Symbolically, the World Council of Churches (WCC) makes a lot: when representatives of 352 churches from 120 countries meet in Karlsruhe in September for the eleventh general assembly, the impression can arise that the association, which mostly deals with non-binding resolutions, represents a worldwide faith community. This community symbolism can become a problem in Karlsruhe.
Because the community includes the Russian Orthodox Church under Patriarch Cyril I. He described the Russian invasion of Ukraine as a defense of “traditional Christian values” and a “metaphysical struggle” and claimed after the start of the war that Russia had never attacked another country.
Cyril recently presented the head of the Russian National Guard fighting in Ukraine, General Viktor Solotov, with an icon of Mary in a Moscow cathedral and said: “May this picture inspire young soldiers who take the oath and take the path of defending the fatherland.” Should the church led by this man, whose top staff includes close Putin confidants, be welcomed in Germany in late summer and be able to spread their propaganda to 5,000 participants?
This is unimaginable for the authors and signers of an open letter that WELT has received and is addressed to the WCC general secretary Ioan Sauca and the Evangelical Church in Germany (EKD). “The hierarchy of the Russian Orthodox Church,” the letter says, “with its legitimacy for war and the rejection of individual, inalienable human rights, creates an intellectual and spiritual basis for an autocratic state power with revisionist and dictatorial traits. A war of aggression is being waged with their blessing.” Since the latter “is also being waged with ideological means”, the Moscow leadership of the Russian Orthodox Church is “an essential part of the Russian war machine”.
The letter, which is to be published on Friday, was initiated by Ellen Ueberschär, long-time general secretary of the German Evangelical Church Congress, then board member of the Heinrich Böll Foundation, which is close to the Greens, and today board member of the Berlin Stephanus Foundation, and Katharina Kunter, professor of contemporary church history in Helsinki.
According to the authors, the first signatories include the former head of the Stasi records authority, Marianne Birthler (Greens), the former Prime Minister of Thuringia Christine Lieberknecht (CDU), the GDR civil rights activist Markus Meckel (SPD) and Petra Bahr, regional bishop of the Evangelical Church in Hanover.
The letter called for the WCC central committee to “carefully consider how to suspend the Russian Orthodox Church’s membership of the WCC” at its June meeting. Furthermore, “the WCC and the EKD must communicate transparently” “how the war against Ukraine and the conduct of the leadership of the Russian Orthodox Church should be addressed at the general assembly in September and how the priority of the victim perspective should be preserved”.
This victim perspective must also be guaranteed by the fact that the WCC “gives a special place” to all Ukrainian churches that are independent of the Moscow Patriarch at the assembly. An explicit exclusion of the Russian Orthodox Church is not required – but that all connections resulting from membership are severed until further notice.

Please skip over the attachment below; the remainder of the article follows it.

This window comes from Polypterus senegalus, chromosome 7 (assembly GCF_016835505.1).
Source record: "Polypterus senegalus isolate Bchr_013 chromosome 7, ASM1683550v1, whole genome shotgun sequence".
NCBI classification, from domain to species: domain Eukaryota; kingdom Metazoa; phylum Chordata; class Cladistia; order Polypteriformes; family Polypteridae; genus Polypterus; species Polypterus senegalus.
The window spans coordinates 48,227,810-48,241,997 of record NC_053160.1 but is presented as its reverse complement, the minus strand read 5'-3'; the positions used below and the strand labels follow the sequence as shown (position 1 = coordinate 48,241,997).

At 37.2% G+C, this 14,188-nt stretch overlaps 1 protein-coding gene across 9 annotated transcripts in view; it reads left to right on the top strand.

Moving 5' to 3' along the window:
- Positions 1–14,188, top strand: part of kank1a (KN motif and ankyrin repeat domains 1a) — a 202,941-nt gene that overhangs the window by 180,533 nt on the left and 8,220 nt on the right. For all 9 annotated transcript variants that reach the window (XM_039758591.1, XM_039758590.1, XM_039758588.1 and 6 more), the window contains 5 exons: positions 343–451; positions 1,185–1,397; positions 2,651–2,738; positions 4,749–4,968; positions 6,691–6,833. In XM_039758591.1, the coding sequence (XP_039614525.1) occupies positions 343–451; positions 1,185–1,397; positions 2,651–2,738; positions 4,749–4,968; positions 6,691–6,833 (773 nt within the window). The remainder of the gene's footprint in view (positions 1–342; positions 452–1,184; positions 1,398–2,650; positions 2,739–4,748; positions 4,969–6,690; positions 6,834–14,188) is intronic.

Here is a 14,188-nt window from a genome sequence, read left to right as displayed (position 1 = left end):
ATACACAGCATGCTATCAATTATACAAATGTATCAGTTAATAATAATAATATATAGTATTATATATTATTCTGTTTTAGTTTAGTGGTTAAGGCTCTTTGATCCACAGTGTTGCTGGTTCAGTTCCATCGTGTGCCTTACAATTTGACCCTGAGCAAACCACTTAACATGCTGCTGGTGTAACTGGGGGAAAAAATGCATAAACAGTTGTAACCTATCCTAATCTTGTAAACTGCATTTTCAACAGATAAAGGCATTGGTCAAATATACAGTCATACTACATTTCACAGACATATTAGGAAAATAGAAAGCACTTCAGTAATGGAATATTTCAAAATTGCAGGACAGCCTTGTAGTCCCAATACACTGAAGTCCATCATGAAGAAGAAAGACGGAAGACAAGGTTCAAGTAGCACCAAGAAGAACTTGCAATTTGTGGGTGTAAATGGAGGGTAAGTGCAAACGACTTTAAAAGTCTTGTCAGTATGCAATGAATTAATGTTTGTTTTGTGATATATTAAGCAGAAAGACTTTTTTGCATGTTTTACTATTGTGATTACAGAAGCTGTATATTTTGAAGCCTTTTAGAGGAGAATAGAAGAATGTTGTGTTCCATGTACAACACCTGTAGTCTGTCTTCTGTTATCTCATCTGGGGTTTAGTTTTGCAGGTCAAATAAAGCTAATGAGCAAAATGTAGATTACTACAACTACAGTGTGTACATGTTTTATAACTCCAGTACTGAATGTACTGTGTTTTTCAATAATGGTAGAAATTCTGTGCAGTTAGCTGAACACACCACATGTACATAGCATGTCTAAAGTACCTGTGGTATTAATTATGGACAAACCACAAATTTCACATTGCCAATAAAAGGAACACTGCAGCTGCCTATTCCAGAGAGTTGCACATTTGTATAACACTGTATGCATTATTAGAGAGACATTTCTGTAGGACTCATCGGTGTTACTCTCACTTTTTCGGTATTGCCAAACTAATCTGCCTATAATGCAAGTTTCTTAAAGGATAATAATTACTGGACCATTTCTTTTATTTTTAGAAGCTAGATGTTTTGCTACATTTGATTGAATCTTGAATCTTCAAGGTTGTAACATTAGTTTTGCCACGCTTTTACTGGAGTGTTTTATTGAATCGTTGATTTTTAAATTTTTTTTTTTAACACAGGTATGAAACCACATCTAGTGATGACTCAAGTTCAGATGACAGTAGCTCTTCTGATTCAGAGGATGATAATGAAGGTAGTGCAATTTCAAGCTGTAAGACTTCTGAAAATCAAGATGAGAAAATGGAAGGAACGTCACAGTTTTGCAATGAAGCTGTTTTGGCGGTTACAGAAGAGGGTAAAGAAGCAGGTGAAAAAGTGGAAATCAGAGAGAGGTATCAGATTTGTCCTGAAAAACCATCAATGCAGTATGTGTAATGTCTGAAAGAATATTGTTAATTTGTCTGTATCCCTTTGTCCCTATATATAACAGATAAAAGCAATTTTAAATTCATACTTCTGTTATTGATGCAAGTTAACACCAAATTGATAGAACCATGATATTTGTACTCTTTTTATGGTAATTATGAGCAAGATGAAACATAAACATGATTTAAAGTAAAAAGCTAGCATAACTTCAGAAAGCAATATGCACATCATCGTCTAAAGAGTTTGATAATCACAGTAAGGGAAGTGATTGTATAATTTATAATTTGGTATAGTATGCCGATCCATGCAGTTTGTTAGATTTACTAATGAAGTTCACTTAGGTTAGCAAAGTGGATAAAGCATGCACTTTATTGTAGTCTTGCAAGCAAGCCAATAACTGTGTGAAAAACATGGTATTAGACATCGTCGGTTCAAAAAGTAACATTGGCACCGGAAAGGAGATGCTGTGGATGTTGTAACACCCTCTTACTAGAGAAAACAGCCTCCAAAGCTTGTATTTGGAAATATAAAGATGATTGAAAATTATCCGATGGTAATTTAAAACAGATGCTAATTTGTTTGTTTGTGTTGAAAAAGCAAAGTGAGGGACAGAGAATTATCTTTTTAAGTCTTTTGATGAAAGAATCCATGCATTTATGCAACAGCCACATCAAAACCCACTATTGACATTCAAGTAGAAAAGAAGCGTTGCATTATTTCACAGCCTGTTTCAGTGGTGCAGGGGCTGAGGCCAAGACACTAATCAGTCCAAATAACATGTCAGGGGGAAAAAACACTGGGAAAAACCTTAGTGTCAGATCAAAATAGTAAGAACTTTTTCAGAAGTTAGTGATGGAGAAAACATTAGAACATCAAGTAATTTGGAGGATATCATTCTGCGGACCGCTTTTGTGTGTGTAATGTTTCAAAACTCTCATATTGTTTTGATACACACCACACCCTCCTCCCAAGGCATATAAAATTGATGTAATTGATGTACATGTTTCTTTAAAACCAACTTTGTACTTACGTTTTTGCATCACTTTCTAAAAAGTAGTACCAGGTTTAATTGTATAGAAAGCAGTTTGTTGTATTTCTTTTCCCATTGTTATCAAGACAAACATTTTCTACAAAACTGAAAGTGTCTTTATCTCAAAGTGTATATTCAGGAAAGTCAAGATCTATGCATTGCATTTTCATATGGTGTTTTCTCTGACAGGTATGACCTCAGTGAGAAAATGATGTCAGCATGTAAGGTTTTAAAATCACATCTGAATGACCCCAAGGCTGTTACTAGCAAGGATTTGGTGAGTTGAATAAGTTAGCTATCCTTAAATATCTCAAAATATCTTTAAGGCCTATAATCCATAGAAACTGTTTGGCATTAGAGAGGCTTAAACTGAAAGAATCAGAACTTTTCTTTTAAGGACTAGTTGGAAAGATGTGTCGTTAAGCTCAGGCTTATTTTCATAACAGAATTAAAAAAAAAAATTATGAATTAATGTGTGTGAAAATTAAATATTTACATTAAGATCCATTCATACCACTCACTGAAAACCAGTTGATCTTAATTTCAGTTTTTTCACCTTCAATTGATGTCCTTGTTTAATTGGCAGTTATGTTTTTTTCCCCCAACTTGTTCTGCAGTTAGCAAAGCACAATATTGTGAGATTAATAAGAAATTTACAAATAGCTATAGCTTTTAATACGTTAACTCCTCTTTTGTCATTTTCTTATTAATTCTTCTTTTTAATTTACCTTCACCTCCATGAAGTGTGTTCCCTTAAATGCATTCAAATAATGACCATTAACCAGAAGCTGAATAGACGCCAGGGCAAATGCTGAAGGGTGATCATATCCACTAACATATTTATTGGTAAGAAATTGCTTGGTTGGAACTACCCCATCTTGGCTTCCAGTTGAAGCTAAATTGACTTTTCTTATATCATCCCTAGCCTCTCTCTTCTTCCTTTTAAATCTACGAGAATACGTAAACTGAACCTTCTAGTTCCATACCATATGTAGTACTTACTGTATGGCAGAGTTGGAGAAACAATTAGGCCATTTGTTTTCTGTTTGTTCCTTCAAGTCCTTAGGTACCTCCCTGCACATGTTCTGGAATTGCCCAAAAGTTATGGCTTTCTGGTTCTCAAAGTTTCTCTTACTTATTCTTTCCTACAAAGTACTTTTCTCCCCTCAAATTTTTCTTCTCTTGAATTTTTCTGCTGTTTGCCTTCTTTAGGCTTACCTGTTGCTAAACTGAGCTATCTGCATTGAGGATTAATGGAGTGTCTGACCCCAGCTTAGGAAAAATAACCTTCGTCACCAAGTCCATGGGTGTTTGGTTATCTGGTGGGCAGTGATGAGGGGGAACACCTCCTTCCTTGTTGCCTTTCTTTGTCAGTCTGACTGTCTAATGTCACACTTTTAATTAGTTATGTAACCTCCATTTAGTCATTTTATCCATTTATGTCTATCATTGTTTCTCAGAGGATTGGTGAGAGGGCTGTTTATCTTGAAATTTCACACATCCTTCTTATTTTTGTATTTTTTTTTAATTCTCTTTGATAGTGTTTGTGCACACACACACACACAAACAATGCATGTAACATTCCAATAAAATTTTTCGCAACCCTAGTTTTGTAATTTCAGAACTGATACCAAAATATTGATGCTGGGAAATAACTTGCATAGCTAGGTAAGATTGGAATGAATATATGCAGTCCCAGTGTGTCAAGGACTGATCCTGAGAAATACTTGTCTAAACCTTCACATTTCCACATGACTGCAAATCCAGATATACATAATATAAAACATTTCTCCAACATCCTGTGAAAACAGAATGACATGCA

Accordingly, the demand is directed at the EKD that “a moratorium for any bilateral dialogue at church leadership levels between the EKD and the Moscow leadership of the Russian Orthodox Church is pronounced”. Instead, contacts with churches and religions in Ukraine should be intensified: “We expect that the EKD will focus on the suffering of the people in Ukraine in its public communication and be less concerned about the bad image of Russian Orthodoxy.”
The latter can be understood as a tip against EKD currents, which condemn the Russian war of aggression as well as the actions of the Russian Orthodox Church, but do not want to dismiss them.
The Bavarian state bishop and former EKD council chairman Heinrich Bedford-Strohm, who condemned Kyrill’s positions, said to Bayerischer Rundfunk: “We need bridges, we need contacts”. Today’s EKD Council President Annette Kurschus called Kyrill’s justifications for the war “hard to bear”, but has not yet called for a break in relations.
A WELT request to the EKD about its position towards the Russian Orthodox Church in the run-up to the Karlsruhe meeting remained unanswered on Thursday. For the Roman Catholic Church, which is not a member of the WCC, Pope Francis has canceled a meeting with Cyril planned for mid-June, but has also made no break.
The heads of the Vatican and the EKD could give food for thought that their positions are close to that of Hungarian Prime Minister Viktor Orbán: His right-wing nationalist government made sure on Thursday in Brussels that Kyrill was included in the EU’s new sanctions package, contrary to the demands of the other member states has not been placed on the sanctions list.
“Kick-off Politics” is WELT’s daily news podcast. The most important topic analyzed by WELT editors and the dates of the day. Subscribe to the podcast on Spotify, Apple Podcasts, Amazon Music or directly via RSS feed.